Sherlock Holmes had already appeared in two novels, but his popularity did not really take off until the brief “adventures” collected in this book began to appear in monthly issues of The Strand Magazine, from 1891 to -92. And though there are two novels and three volumes of short stories still to come, these twelve mysteries include some of Holmes’ most memorable and celebrated cases. Few of them are concerned with actual murder or even actionable crimes, and Holmes doesn’t always get his man (or woman). But they are Holmes all over, the Sherlock you sure love, fascinating us (even when his cases don’t) by his keen observation, quick deduction, and encyclopedic recall of the history of crime—so that he can often solve in moments a case that keeps Scotland Yard guessing for days.
In “A Scandal in Bohemia,” the King of Bohemia (which Conan Doyle seems to confuse with Scandinavia) hires Holmes to help him neutralize a threat to his marriage plans. It seems His Majesty has been foolish enough to allow another woman to possess a photograph of the two of them. In the Holmes canon, this is actually the only appearance of “the woman,” as Holmes describes her: Irene Adler, celebrated as the only woman who ever outwitted him.
“The Red-Headed League” is a comic tale about a stingy pawnbroker who suspects he has been had. It turns out that the harmless scam of which he is the victim is only part of a plot to play much dirtier trick. In “A Case of Identity,” Holmes is hired by a near-sighted spinster to solve the disappearance of her fiancé. In “The Boscombe Valley Mystery,” Holmes helps Inspector Lestrade prove the innocence of a young man who has been arrested for the murder of his father. “The Five Orange Pips” is the rare case in which Holmes fails to save the life of his client, who comes to him with a creepy story about three successive members of his family receiving a cryptic message before they died. Among the spooky secrets Holmes uncovers in this dark installment is a connection to that American institution, the Ku Klux Klan.
“The Man with the Twisted Lip” is a missing persons case in which a well-off businessman vanishes, almost before his wife’s eyes, from a room in which a lame beggar is found, along with some blood and the victim’s clothes. Is it murder? Or could there be something even stranger going on? “The Blue Carbuncle” is a case of a stolen jewel, which comes Sherlock’s way in the gizzard of a Christmas goose found lying in the street. His powers of detection are never shown more vividly than in “The Speckled Band,” in which a villain hatches a diabolical plot to murder his twin stepdaughters.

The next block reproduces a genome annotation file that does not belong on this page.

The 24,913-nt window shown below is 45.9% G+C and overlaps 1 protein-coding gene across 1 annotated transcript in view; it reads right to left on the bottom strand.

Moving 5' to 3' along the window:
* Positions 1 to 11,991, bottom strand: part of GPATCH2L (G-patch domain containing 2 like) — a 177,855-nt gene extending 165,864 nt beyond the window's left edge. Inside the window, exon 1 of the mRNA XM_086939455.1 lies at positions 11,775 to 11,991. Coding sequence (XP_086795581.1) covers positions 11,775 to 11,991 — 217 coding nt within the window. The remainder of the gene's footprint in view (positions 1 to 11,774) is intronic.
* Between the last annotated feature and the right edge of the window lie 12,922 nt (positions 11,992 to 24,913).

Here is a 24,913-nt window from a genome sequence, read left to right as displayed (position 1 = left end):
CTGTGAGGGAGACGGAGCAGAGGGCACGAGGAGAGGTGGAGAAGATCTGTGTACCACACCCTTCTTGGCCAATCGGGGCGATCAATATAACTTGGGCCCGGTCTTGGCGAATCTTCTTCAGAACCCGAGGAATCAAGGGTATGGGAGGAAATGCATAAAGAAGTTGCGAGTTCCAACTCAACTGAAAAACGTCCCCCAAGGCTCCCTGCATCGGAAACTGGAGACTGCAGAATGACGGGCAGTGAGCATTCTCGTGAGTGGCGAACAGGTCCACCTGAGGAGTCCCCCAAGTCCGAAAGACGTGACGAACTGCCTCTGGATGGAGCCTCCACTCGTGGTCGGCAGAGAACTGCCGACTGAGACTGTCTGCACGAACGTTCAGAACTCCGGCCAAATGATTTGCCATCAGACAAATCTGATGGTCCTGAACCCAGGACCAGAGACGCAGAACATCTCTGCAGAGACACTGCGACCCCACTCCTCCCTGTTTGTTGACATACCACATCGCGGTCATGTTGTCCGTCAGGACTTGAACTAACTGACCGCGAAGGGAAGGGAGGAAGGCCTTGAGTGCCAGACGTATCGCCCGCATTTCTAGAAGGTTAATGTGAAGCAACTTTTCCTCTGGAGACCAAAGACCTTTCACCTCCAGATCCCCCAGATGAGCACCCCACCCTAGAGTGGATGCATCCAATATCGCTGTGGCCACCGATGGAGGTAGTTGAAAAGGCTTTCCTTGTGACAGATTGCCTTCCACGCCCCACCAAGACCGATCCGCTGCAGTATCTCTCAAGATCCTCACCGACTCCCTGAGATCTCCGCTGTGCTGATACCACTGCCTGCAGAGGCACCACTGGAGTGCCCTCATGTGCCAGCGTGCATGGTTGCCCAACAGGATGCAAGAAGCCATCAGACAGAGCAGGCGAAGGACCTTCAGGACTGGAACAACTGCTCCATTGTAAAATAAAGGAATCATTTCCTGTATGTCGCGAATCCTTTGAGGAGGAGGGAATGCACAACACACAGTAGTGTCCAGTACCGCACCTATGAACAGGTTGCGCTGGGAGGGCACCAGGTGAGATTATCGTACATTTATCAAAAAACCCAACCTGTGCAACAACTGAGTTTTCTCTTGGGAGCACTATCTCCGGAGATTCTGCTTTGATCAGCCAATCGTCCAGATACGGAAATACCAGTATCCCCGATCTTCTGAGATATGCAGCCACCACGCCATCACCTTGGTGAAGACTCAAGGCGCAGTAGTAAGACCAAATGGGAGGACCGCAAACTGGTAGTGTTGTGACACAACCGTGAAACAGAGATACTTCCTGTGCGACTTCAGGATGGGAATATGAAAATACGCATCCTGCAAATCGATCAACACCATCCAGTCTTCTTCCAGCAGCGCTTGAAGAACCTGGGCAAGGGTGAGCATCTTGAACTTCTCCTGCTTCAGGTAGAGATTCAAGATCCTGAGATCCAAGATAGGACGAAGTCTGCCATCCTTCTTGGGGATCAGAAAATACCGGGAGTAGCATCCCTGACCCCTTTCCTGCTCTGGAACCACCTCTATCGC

In “The Engineer’s Thumb,” Holmes helps a confused young man track down the gang of forgers who tried to use him as an unwitting accomplice, and then tried to kill him. “The Noble Bachelor” concerns a bride who, ten minutes after the start of her wedding breakfast, steps out of the room for a moment and is never seen again. In “The Beryl Coronet,” a banker fears his son has plundered a national treasure, and hires Holmes in the hope of recovering the lost gems. And finally, “The Copper Beeches” has to do with a governess who suspects that her employers are involving her in something sinister and dangerous.
These mysteries are very straightforward, simple, easy to enjoy. They follow a clear formula that has worked for millions of readers these 120-odd years. Sometimes Holmes solves them by spotting a clue that no one else noticed. Sometimes it is his knowledge of human nature, and of similar cases in the past, that does the trick. Again and again, the truth is revealed when Holmes asks someone the right question, or puts the right advertisement in the newspapers, or sets a trap into which his quarry cannot resist falling. Of course, Holmes isn’t always right. His deduction, for example, that the whole world would someday become one nation under the combined flag of the US and the UK, now rings somewhere between “spooky” and “unintentionally funny.”
But hey, Conan Doyle was a spooky customer. He believed in Spiritualism, which is why this book was briefly banned in the USSR. Spookiness works sometimes. It doesn’t hurt when you are an author of detective thrillers and science fiction novels. Eerieness and suspense were his friends. His best work, both generally and in the Holmes canon, was yet to come in the haunted pages of The Hound of the Baskervilles. But in this book, he already makes an excellent start. This is classic Sherlock. It’s attention-grabbing fun. And it is followed immediately by a second year’s worth of monthly Holmes tales, collected in The Memoirs of Sherlock Holmes.